The High Court of Australia [official website] on Thursday ruled unanimously [judgment text] that two Sri Lankan men held offshore on Christmas Island had been denied procedural fairness. The court stated that the government wrongfully denied the asylum seekers, who wanted to apply for visas, access to the Australian legal system. The plaintiffs entered the Australian territory of Christmas Island by boat and were detained under section 189(3) [text] of the Migration Act of 1958 [text], which provides that "If an officer knows or reasonably suspects that a person in an excised offshore place is an unlawful non-citizen, the officer may detain the person." Upon detention, the Department of Immigration and Citizenship [official website] conducted a Refugee Status Assessment (RSA) [overview] for each of the plaintiffs and concluded that neither plaintiff was a person to whom Australia had protection obligations. The investigators who conducted Independent Merits Reviews (IMR) [overview], third-party RSA reviews requested by the plaintiffs, reached the same conclusion. The plaintiffs were unable to challenge the RSA and IMR inquiries because they were being held at offshore detention centers. The court held that the reviewer who conducted the RSA made an error of law by not treating provisions of the Migration Act and court precedent as binding. The ruling also establishes that asylum seekers who arrive by boat must be treated as those who arrive by plane. The ruling could force the Australian government to review its offshore processing policy [BBC report] for asylum seekers.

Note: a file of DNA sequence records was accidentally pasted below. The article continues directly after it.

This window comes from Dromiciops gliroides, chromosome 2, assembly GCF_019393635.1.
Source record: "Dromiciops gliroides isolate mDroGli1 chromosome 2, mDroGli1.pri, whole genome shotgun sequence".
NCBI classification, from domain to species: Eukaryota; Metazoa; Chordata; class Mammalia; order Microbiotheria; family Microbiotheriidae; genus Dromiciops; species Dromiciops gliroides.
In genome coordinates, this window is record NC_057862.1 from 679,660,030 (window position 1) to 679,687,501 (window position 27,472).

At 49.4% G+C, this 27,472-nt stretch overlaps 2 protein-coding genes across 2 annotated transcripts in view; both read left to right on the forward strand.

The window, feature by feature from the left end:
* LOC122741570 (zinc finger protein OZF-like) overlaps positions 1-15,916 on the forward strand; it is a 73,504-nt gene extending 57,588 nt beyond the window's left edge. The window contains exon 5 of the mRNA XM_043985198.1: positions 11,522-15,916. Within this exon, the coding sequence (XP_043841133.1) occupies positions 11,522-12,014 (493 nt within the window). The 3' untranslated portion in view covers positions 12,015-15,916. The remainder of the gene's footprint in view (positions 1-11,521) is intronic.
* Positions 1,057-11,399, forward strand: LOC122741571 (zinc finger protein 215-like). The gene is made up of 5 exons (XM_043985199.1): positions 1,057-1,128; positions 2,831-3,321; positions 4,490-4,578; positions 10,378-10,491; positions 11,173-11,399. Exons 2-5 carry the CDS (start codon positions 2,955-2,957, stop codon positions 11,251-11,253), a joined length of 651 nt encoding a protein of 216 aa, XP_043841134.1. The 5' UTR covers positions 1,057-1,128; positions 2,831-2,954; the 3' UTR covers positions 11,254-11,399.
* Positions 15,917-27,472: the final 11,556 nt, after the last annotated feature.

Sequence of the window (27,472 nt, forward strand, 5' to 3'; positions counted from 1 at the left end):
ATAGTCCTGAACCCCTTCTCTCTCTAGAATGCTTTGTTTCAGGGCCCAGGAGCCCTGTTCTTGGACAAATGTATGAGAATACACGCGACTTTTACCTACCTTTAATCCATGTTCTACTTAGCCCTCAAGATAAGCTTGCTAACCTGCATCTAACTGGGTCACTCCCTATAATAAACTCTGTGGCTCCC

Australia's immigrant processing system has undergone a number of changes in recent years. In April, Australia temporarily suspended [press release, JURIST report] processing of all asylum claims from Sri Lanka and Afghanistan because of improved security situations in those countries. The Australian House of Representatives [official website], in August 2006, approved the Migration Amendment (Designated Unauthorized Arrivals) Bill [text] requiring asylum seekers arriving in Australia by boat to be processed in offshore camps [JURIST report], rather than on the mainland. A November 2006 judgment [JURIST report] by the High Court of Australia held that a "holder of a temporary protection visa is not entitled to further protection in Australia if they are no longer in danger in the country from which they fled" and that the person may not remain a refugee. Australia's mandatory detention [AHRC backgrounder] policy, which requires any non-citizen without a visa seeking entry to be detained, had previously been challenged [JURIST report] by rights groups.